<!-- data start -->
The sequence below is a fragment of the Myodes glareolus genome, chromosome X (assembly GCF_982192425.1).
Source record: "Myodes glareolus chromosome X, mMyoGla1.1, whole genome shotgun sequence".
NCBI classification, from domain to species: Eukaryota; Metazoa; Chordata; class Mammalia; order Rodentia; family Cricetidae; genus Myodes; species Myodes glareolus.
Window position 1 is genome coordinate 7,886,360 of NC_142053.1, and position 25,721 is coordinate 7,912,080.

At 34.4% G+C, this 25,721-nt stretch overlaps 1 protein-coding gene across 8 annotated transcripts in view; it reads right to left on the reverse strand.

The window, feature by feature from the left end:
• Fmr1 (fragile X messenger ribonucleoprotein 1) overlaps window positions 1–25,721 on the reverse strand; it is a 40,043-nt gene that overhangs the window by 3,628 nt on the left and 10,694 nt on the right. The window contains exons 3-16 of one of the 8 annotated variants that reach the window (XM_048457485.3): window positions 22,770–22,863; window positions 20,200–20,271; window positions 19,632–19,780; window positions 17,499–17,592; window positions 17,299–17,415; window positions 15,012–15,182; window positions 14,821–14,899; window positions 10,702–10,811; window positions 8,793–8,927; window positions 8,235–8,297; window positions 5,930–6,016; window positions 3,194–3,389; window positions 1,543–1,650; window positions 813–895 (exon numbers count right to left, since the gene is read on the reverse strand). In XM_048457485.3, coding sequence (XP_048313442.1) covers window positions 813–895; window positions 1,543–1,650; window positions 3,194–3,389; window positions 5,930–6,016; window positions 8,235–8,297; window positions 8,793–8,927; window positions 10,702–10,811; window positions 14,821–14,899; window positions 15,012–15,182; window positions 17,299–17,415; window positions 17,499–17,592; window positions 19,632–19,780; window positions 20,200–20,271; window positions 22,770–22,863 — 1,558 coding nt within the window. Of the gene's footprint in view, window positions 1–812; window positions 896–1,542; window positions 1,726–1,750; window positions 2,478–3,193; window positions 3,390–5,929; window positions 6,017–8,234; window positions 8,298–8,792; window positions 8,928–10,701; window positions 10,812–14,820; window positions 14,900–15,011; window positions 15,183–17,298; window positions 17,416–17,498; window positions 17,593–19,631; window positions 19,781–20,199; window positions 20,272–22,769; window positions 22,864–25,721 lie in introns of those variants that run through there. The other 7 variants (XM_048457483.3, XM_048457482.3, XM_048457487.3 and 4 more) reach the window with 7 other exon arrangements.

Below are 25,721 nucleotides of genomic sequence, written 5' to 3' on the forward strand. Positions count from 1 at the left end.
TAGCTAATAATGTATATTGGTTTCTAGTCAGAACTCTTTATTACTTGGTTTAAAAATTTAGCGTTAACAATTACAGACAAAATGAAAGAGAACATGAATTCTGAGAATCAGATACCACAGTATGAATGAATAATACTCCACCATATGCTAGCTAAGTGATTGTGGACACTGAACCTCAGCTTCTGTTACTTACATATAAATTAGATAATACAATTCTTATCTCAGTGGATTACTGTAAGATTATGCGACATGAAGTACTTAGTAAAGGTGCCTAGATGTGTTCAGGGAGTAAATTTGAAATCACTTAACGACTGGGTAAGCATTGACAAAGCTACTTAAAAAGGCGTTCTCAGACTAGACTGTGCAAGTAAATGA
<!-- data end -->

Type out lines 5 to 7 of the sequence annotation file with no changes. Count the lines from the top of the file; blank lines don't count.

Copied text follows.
At 34.4% G+C, this 25,721-nt stretch overlaps 1 protein-coding gene across 8 annotated transcripts in view; it reads right to left on the reverse strand.

The window, feature by feature from the left end:
• Fmr1 (fragile X messenger ribonucleoprotein 1) overlaps window positions 1–25,721 on the reverse strand; it is a 40,043-nt gene that overhangs the window by 3,628 nt on the left and 10,694 nt on the right. The window contains exons 3-16 of one of the 8 annotated variants that reach the window (XM_048457485.3): window positions 22,770–22,863; window positions 20,200–20,271; window positions 19,632–19,780; window positions 17,499–17,592; window positions 17,299–17,415; window positions 15,012–15,182; window positions 14,821–14,899; window positions 10,702–10,811; window positions 8,793–8,927; window positions 8,235–8,297; window positions 5,930–6,016; window positions 3,194–3,389; window positions 1,543–1,650; window positions 813–895 (exon numbers count right to left, since the gene is read on the reverse strand). In XM_048457485.3, coding sequence (XP_048313442.1) covers window positions 813–895; window positions 1,543–1,650; window positions 3,194–3,389; window positions 5,930–6,016; window positions 8,235–8,297; window positions 8,793–8,927; window positions 10,702–10,811; window positions 14,821–14,899; window positions 15,012–15,182; window positions 17,299–17,415; window positions 17,499–17,592; window positions 19,632–19,780; window positions 20,200–20,271; window positions 22,770–22,863 — 1,558 coding nt within the window. Of the gene's footprint in view, window positions 1–812; window positions 896–1,542; window positions 1,726–1,750; window positions 2,478–3,193; window positions 3,390–5,929; window positions 6,017–8,234; window positions 8,298–8,792; window positions 8,928–10,701; window positions 10,812–14,820; window positions 14,900–15,011; window positions 15,183–17,298; window positions 17,416–17,498; window positions 17,593–19,631; window positions 19,781–20,199; window positions 20,272–22,769; window positions 22,864–25,721 lie in introns of those variants that run through there. The other 7 variants (XM_048457483.3, XM_048457482.3, XM_048457487.3 and 4 more) reach the window with 7 other exon arrangements.